Breastfeeding - Promoting and Supporting the Initiation, Exclusivity, and Continuation of Breastfeeding in Newborns, Infants and Young Children
Purpose and scope
The purpose of this best practice guideline (BPG) is to enhance the capacity of nurses, the interprofessional team, peers, policy-makers, and employers to meet the needs of
- breastfeeding persons
- their healthy term newborns, infants, and young children
- their partners, family, and support network
This BPG is meant to be used by
- the interprofessional team
across the perinatal period to enhance the quality of their practices to support
- breastfeeding initiation
- exclusivity for newborns and infants to six months of age
- continuation for infants and young children to two years or longer, in addition to complementary feeding.
Registered Nurses’ Association of Ontario. Breastfeeding - Promoting and Supporting the Initiation, Exclusivity, and Continuation of Breastfeeding for Newborns, Infants, and Young Children. 3rd ed. Toronto (ON): Registered Nurses’ Association of Ontario; 2018.
Do you want to learn about and implement the most- up-to-date evidence-based recommendations on this topic with your colleagues? Download and share the full best practice guideline (BPG), Breastfeeding - Promoting and Supporting the Initiation, Exclusivity, and Continuation of Breastfeeding in Newborns, Infants and Young Children.
See below for a snapshot of the recommendations from this BPG. We strongly suggest you review the full BPG before implementing the recommendations and good practice statements. The BPG also includes further resources to support implementation and evaluation.
Recommendation 1.1: Assess the breastfeeding process, using validated and reliable tools, during pregnancy and at key stages of lactogenesis, including the following:
- During Stage I, (i.e., within the first 24 hours postpartum and prior to discharge from the childbirth setting), to support breastfeeding initiation.
- During the transition of Stage I to Stage II, (i.e., between days two to eight postpartum), to support the significant increase in breast milk volume.
- During Stage II and Stage III, (i.e., from approximately day nine postpartum and onwards) to support the maintenance of breast milk production, as long as breastfeeding continues.
Recommendation 2.1: Facilitate skin-to-skin contact with the breastfeeding dyad immediately following childbirth or once clinically stable.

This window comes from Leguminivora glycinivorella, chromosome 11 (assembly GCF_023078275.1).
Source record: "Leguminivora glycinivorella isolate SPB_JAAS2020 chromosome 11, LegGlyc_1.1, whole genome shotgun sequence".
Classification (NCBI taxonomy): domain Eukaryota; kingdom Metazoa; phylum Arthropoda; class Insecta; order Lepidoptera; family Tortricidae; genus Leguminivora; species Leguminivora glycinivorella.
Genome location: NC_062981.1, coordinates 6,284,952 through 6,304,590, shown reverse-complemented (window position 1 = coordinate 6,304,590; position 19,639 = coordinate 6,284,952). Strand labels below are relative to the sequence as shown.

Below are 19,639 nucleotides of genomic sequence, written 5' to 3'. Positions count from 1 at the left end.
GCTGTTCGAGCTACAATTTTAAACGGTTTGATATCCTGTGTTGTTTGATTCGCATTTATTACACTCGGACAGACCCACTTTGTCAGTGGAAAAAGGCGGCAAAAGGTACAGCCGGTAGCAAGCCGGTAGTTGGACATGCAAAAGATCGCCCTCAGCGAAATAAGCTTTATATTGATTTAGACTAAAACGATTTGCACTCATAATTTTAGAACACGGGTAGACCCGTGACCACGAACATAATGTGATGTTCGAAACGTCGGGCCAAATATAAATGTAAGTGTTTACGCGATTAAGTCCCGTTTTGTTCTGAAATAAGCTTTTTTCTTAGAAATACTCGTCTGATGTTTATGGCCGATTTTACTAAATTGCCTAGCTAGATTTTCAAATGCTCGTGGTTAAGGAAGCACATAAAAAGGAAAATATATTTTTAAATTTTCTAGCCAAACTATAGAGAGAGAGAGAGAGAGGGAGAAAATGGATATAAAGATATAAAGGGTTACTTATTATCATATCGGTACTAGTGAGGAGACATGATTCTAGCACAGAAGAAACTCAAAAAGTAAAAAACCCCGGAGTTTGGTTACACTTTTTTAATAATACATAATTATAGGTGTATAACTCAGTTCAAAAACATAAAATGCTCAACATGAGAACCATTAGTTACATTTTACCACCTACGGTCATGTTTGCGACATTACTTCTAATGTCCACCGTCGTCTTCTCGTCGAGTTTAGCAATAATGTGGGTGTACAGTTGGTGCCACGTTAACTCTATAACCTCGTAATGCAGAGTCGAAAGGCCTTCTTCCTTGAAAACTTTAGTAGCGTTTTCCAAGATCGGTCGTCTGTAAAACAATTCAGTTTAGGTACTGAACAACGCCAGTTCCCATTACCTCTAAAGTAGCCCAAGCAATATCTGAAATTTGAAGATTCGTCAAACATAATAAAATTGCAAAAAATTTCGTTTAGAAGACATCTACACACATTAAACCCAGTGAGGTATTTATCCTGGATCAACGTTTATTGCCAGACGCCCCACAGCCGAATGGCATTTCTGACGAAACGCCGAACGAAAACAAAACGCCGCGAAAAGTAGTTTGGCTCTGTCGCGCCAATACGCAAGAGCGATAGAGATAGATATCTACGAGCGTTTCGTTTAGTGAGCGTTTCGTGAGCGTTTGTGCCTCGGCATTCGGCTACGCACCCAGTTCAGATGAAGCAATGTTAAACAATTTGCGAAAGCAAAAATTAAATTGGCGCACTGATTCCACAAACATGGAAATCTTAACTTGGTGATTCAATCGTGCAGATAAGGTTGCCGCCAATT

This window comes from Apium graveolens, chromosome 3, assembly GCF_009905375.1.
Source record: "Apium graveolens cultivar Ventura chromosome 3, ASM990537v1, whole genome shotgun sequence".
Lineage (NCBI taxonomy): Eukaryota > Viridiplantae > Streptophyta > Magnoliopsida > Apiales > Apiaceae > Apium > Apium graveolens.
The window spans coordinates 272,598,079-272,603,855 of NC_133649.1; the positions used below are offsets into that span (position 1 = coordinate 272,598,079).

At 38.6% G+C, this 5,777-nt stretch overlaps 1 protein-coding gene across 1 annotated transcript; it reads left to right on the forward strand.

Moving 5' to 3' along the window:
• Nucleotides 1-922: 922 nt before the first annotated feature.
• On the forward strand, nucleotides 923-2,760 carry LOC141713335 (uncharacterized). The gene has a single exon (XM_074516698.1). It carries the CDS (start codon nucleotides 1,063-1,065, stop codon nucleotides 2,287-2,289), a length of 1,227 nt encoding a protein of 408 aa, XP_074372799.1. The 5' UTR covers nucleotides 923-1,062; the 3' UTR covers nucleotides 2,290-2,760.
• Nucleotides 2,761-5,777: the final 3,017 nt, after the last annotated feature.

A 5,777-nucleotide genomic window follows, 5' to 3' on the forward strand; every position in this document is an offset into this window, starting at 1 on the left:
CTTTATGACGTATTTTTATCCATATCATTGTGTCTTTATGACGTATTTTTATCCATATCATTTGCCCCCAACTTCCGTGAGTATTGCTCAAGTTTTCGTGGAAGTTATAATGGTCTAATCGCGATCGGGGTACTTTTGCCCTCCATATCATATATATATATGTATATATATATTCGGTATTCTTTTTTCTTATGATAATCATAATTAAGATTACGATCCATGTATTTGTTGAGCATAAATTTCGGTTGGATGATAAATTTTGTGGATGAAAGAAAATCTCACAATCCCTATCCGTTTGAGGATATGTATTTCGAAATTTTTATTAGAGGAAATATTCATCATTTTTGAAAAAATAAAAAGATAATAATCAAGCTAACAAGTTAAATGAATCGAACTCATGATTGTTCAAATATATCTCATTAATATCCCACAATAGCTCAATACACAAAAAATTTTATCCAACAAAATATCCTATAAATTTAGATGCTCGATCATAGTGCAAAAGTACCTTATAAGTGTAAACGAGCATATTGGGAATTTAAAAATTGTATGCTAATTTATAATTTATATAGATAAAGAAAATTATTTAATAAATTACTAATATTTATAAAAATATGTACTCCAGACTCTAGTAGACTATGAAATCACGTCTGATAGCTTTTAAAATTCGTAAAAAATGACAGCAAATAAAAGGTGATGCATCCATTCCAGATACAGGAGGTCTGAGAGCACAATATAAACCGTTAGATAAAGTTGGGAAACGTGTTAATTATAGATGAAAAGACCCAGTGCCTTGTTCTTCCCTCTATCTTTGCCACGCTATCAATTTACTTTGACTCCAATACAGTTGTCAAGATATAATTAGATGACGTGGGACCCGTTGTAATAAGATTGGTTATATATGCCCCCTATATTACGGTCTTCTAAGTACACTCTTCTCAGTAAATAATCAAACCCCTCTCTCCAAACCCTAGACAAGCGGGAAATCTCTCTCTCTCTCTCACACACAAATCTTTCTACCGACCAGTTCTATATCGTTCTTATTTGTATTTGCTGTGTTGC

Recommendation. 2.2: Support the early initiation of breastfeeding, within one hour of childbirth or once the breastfeeding dyad is clinically stable, through multi-component perinatal interventions including:
- prenatal education and
- immediate postpartum bedside assistance.
Recommendation 2.3: Support the breastfeeding dyad to achieve effective positioning, latch, and milk transfer.
Recommendation 2.4: Support responsive cue-based breastfeeding through strategies such as:
- education and promotion and
- recognition of the needs of the breast-feeding person
Recommendation 2.5: Teach hand expression to all breastfeeding persons prior to discharge from the childbirth setting.
Recommendation 2.6: Implement individualized breastfeeding self-efficacy interventions throughout the perinatal period to enhance breastfeeding confidence including:
- one-on-one counseling prior to discharge from the childbirth setting and
- follow-up post-discharge.
Recommendation 2.7: Provide individualized assistance to support or enhance breast milk production, where appropriate.
Recommendation 2.8: Provide ongoing proactive breastfeeding support services to address the individualized needs of the breastfeeding dyad.
Recommendation 2.9: Facilitate informed decision-making regarding pacifier use.
Recommendation 2.10: Provide breastfeeding education throughout the perinatal period and as long as breastfeeding continues:
- across a variety of settings and
- through diverse approaches, including those tailored to the needs of vulnerable populations.
Recommendation 2.11: Include family members, such as partners and grandmothers, in breastfeeding education and support.
Recommendation 3.1: Provide continuing education on breastfeeding to nurses, the interprofessional team, and peers that incorporates theoretical knowledge and practical skills.
Recommendation 4.1: Consider integrating lactation consultants in the provision of care to the breastfeeding dyad throughout the perinatal period in health services and local communities.
Recommendation 4.2: Routinely implement the provisions of the Baby-Friendly Initiative and the World Health Organization’s “International Code for Marketing of Breast-Milk Substitutes” within the health-care setting. Seek Baby-Friendly Initiative designation, where applicable.
Recommendation 4.3: Implement breastfeeding support in the workplace, including parental leaves of absence and accommodations for breastfeeding persons.
Disclaimer: These guidelines are not binding for nurses, other health providers or the organizations that employ them. The use of these guidelines should be flexible and based on individual needs and local circumstances. They constitute neither a liability nor discharge from liability. While every effort has been made to ensure the accuracy of the contents at the time of publication, neither the authors nor the Registered Nurses’ Association of Ontario (RNAO) gives any guarantee as to the accuracy of the information contained in them or accepts any liability with respect to loss, damage, injury or expense arising from any such errors or omission in the contents of this work.
Current edition published: July 2018
This BPG is intended to replace the RNAO BPG Breastfeeding Best Practice Guidelines for Nurses (2003) and its supplement (2007).